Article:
Spice Route Distils the Essence of the Swartland in Terra de Bron Single Vineyard Series

Spice Route Wines is proud to announce the release of three Terra de Bron single vineyard wines.

After 15 years of growing grapes and making wines on Klein Amoskuil farm near Malmesbury in the Swartland, it has become apparent to the Spice Route team that a handful of vines consistently reflect a clear sense of place.

While Klein Amoskuil comprises a patchwork of different soils, only a quarter of the four hundred hectares of land is planted under vine. The chosen pockets of deep, decomposed granite and clay soils (ferricrete) are the most viable for producing balanced and complex wines in dryland conditions.

In 2002, Spice Route extended its vineyards with plantings in Darling, where similar ferricrete soils are found on cool South West facing slopes overlooking the Atlantic Ocean. Here mainly Sauvignon and Semillon are grown, with some red varieties like Syrah planted on the Northern and Eastern slopes less exposed to the Atlantic breeze.

These deep ferricrete soils give a distinct complexity and texture to the wines, while ensuring good water retention for the vine. Two variants are distinguished – oak leaf, with a fine decomposition of granite, and koffieklip, a slightly more rugged soil.

The first vine to show potential came from the purest expression of koffieklip soil on the South Western tip of Klein Amoskuil. This small block of Syrah had been treated with extra care for many years and was bottled on its own for the first time in 2009.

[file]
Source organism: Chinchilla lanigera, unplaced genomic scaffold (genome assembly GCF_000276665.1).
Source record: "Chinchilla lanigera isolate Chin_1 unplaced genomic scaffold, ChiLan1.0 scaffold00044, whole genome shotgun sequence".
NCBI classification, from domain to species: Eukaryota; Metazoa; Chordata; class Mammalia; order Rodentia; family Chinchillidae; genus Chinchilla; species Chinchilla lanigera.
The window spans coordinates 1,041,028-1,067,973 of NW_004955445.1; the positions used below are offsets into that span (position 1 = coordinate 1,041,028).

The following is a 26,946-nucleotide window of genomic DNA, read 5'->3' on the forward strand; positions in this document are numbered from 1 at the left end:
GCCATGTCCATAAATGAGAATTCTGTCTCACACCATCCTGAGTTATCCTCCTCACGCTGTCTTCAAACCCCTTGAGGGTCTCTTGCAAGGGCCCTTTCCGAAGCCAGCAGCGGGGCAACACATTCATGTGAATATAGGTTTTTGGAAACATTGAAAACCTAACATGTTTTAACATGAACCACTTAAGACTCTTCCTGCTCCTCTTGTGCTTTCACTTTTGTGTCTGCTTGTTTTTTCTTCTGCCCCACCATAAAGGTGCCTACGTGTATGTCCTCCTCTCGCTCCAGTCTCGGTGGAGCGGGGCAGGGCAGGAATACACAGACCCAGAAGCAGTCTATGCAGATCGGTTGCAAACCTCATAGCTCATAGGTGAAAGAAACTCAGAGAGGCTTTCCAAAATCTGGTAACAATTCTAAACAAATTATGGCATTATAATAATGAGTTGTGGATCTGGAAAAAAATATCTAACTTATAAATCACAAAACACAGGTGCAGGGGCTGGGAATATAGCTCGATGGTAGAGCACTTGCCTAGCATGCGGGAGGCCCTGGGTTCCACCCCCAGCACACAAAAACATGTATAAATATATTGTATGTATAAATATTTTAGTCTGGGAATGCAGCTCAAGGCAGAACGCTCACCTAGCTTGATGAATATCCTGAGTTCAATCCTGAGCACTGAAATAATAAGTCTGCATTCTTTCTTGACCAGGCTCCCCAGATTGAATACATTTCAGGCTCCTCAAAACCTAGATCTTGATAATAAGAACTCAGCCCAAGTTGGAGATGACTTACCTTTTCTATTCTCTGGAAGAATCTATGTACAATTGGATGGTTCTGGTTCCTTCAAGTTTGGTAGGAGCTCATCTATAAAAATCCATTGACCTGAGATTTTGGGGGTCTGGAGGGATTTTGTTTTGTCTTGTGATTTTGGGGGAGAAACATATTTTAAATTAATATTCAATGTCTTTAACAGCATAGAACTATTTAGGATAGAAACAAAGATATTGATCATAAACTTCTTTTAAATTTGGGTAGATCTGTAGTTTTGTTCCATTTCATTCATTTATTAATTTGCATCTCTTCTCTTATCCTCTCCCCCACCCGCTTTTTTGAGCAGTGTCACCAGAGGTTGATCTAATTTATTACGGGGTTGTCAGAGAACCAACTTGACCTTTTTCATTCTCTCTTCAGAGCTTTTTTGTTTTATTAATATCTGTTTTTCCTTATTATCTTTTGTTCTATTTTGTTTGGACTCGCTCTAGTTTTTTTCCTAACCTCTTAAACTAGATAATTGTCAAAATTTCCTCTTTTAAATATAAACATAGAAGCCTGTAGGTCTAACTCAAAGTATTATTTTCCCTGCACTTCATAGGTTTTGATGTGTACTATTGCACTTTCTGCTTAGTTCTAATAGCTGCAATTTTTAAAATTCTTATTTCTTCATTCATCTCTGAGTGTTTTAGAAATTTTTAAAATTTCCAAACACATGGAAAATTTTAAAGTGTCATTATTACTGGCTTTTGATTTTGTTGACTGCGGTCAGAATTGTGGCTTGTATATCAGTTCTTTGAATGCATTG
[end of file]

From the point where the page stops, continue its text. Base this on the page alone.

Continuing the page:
Two other blocks followed suit in 2012, distinguishing themselves from the others with their particularly transparent expressions of place. One is from the heart of a Mourvèdre block planted on koffieklip soil on the Eastern side of Klein Amoskuil in 2001. This bushvine has recently come to show its full potential, proving that the variety is quite at home in the hot dryland conditions of the region. “We’ve always known and believed in the potential of Mourvèdre in the Swartland,” says Winemaker Charl du Plessis

The second vineyard to come to the fore in 2012 was a Syrah vineyard planted on oakleaf soil on the Darling farm in 2003. Grown under much cooler conditions than those of the Swartland, this North West facing block is trellised with an open canopy to help it adapt to the cool maritime conditions. Bunches here are bigger and the skins more fragile, producing a wine of great elegance. Charl hails this block as a “significant site” on the farm.

These three singled-out blocks were heavily sorted and fermented in smaller open top vessels, with punch-downs twice a day for the Syrah and three times a day for the Mourvèdre. After fermentation, each wine went to barrel for malolactic fermentation. A large majority of the barrels used for all three wines were old, respecting the integrity of the fruit.

The single-vineyard series is named after ‘De Bron’ – the old Dutch nickname for the town of Malmesbury. Meaning ‘Spring’, ‘Bron’ refers to the town’s natural spring, which attracted people from the Cape to the warm dry air of the Swartland.